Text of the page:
Senate Bill 8 Columbus Chamber Comments

Columbus Chamber
The Columbus Chamber provides connections, resources and solutions that help small businesses and Fortune 500 enterprises grow Central Ohio's economy.

May 22, 2019

The Honorable Kirk Schuring
Ohio Senate
1stFloor N. Rm. 221
1 Capitol Square
Columbus, OH 43215

Dear Senator Schuring:

Founded in 1884, the Columbus Chamber of Commerce (Chamber) is the leading voice of business within the 11-county Columbus region, representing nearly 2,000 members employing over 500,000 workers.  While most of the largest companies in town are members of our Chamber, more than 80 percent of our members have less than 100 employees. Therefore, we view policymaking through the lens of the small business owner.

Due to the strong interest of our members on the topic of opportunity zones, we have formed an Opportunity Zone Working Group comprised of members across numerous impacted and interested industries: financial institutions, developers, investors, accountants, attorneys, and small business owners. This group recently reviewed Substitute Senate Bill 8, and would like to submit the following feedback:

  1. The Chamber was a proponent of creating the Opportunity Zone program as part of the Tax Cuts and Jobs Act of 2017. We were part of a coalition to designate zones in the region, are actively engaged in advocating for the implementation of a local incentive, and fully support the enactment of a state tax incentive.
  2. Allowing the tax incentive to be carried forward for the following five taxable years under Sec. 122.84(C)(3) is a favorable change to the bill and will serve to make Ohio more competitive in attracting investment than other states with similar laws. We believe it could be further improved by allowing the incentive to be carried forward for up to ten years to mirror the federal incentive.
  3. The transferable nature of the credit under Sec. 122.84(C)(3) promotes investment in an opportunity zone and is more attractive to investors, so long as those unable to utilize the credit are permitted to sell it as part of a transfer.
  4. 122.84(A) at line 39 defines an “Ohio qualified opportunity fund” as one in which 100% of its assets must be situated in an Ohio opportunity zone. We request this definition be adjusted to mirror the 90% requirement under the federal law to provide consistency in application for taxpayers investing in the zones.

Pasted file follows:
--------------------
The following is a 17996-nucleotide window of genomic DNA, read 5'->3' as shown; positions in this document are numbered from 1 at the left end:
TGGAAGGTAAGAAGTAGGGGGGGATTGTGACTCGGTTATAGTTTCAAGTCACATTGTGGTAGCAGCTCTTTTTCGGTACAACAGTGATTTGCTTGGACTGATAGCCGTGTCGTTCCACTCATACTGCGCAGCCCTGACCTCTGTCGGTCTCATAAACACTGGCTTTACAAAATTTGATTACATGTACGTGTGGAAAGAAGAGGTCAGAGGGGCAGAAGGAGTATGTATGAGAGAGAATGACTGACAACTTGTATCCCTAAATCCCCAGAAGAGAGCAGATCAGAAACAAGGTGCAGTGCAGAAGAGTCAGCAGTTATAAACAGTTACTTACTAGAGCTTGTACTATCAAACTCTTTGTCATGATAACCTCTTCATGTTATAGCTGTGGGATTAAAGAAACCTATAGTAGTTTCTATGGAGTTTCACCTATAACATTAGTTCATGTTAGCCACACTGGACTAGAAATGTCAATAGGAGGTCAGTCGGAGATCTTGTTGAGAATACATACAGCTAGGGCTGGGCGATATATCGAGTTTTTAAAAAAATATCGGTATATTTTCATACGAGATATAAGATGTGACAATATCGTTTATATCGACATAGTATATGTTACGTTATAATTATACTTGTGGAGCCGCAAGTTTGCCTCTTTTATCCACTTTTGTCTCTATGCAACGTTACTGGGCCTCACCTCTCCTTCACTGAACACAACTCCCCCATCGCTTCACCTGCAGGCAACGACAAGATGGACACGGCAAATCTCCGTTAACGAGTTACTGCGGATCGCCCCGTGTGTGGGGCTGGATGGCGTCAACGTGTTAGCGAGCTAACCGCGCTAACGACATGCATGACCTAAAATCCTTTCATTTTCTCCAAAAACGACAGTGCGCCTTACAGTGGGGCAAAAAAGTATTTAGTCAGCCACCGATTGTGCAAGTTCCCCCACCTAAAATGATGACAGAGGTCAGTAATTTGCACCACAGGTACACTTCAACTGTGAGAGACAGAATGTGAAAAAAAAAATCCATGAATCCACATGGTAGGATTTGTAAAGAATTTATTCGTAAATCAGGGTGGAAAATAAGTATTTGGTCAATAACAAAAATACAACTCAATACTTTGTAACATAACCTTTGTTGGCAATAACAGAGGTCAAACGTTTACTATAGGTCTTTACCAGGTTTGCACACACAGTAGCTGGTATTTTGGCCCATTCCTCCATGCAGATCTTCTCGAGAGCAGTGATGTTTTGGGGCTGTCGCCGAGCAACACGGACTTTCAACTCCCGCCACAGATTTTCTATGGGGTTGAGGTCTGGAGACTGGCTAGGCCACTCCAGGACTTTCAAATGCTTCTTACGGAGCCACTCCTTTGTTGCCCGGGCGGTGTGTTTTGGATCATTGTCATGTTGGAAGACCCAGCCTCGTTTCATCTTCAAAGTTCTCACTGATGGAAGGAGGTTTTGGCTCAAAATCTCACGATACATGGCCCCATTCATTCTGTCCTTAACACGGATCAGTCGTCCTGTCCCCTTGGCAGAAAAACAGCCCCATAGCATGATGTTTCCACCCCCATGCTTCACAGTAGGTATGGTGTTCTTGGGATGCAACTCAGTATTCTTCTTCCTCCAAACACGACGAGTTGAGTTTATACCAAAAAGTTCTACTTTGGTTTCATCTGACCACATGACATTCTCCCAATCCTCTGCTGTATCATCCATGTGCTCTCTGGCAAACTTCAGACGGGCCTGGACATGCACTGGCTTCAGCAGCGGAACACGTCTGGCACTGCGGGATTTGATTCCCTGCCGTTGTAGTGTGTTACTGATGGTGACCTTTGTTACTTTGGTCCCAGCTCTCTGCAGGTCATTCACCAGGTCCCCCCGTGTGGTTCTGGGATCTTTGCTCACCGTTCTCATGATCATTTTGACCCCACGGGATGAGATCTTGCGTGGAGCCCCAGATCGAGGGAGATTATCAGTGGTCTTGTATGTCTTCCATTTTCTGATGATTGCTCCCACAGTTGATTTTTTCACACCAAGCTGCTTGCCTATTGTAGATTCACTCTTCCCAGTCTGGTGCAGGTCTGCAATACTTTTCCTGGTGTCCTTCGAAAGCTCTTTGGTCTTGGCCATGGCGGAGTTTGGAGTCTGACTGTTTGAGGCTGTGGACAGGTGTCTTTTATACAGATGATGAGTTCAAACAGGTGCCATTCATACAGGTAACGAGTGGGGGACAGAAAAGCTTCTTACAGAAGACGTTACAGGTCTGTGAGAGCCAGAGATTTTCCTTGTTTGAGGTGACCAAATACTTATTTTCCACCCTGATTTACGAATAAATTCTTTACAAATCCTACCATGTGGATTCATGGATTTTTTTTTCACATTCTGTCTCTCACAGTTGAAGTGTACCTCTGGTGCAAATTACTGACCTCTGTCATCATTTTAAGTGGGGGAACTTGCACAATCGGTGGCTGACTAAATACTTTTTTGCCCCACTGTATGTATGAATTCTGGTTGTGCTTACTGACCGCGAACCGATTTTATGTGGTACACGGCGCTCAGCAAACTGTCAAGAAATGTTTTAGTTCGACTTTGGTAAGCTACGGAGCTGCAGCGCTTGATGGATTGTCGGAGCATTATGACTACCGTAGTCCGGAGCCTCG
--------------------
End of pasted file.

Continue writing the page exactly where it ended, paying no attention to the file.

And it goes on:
5. Also in Sec. 84(A) at line 59, S.B. 8 proposes to create a different standard to the federal law by replacing “substantially all” with “all.” Requiring a business to have allof their property in an opportunity zone is a burdensome requirement that would prevent many businesses from being eligible beyond real estate deals. In fact, the IRS has already conceded on this issue in the latest round of federal regulations, which provide that “substantially all” in this context is 70%. We request that Ohio mirror this federal standard to help ensure consistency, ease of application, and adoption of the law.
  6. 122.84(C)(2) allows for a limit of $50 million with a $1 million credit limit per applicant. That could mean that only 50 applicants will be eligible for the credit, despite 320 opportunity zones designated throughout Ohio with countless opportunities for projects to spur investment in those low income communities. To allow for greater impact and double the amount of applicants, we recommend reducing the credit limit to $500,000.
  7. 122.84(B)(2) requires the Director of Development Services Agency (DSA) to review applications on a first-come, first-serve basis. Administering the credits in this manner puts taxpayers with lesser means, such as small business owners, at a competitive disadvantage to those with more, and does not put in place safeguards to ensure the intent of the legislation is fulfilled. We therefore request an amendment to the legislation to put in place a competitive, merit-based process for awarding the certificates. We stand ready to submit recommendations for criteria that could be used to score the applications should you wish.
  8. The federal law aimed to make eligibility as bureaucratically simple as possible, allowing corporations or partnerships to qualify as opportunity funds through self-certification by simply filing a form with the IRS along with its federal income tax return. Under Sec. 122.84(D)(2) of Sub. S.B. 8, once a certificate is awarded by DSA, it is unclear as to whether the credit will be self-certified or the tax commissioner will be responsible for certifying it. We request additional clarification on what the certificate issuance process looks like for both the Department of Taxation and for the taxpayer. While taxpayer compliance is understood and expected, this certification process is new. Our goal is to maintain the democratic spirit and ease intended by the federal program, rather than creating an Ohio program that grants access to only a small segment of taxpayers with the resources to hire an army of experts to help them.

Thank you for the opportunity to submit comments re: Sub. S.B. 8. We stand ready to assist with addressing these concerns as the bill moves through the legislative process.

Thank you.

Sincerely,

Holly Gross
Vice President, Government Relations

CC:

Chairman Matt Dolan, Senate Finance Committee
Chairman Paul Zeltwanger, House Economic and Workforce Development Committee
Director Mihalik, Development Services Agency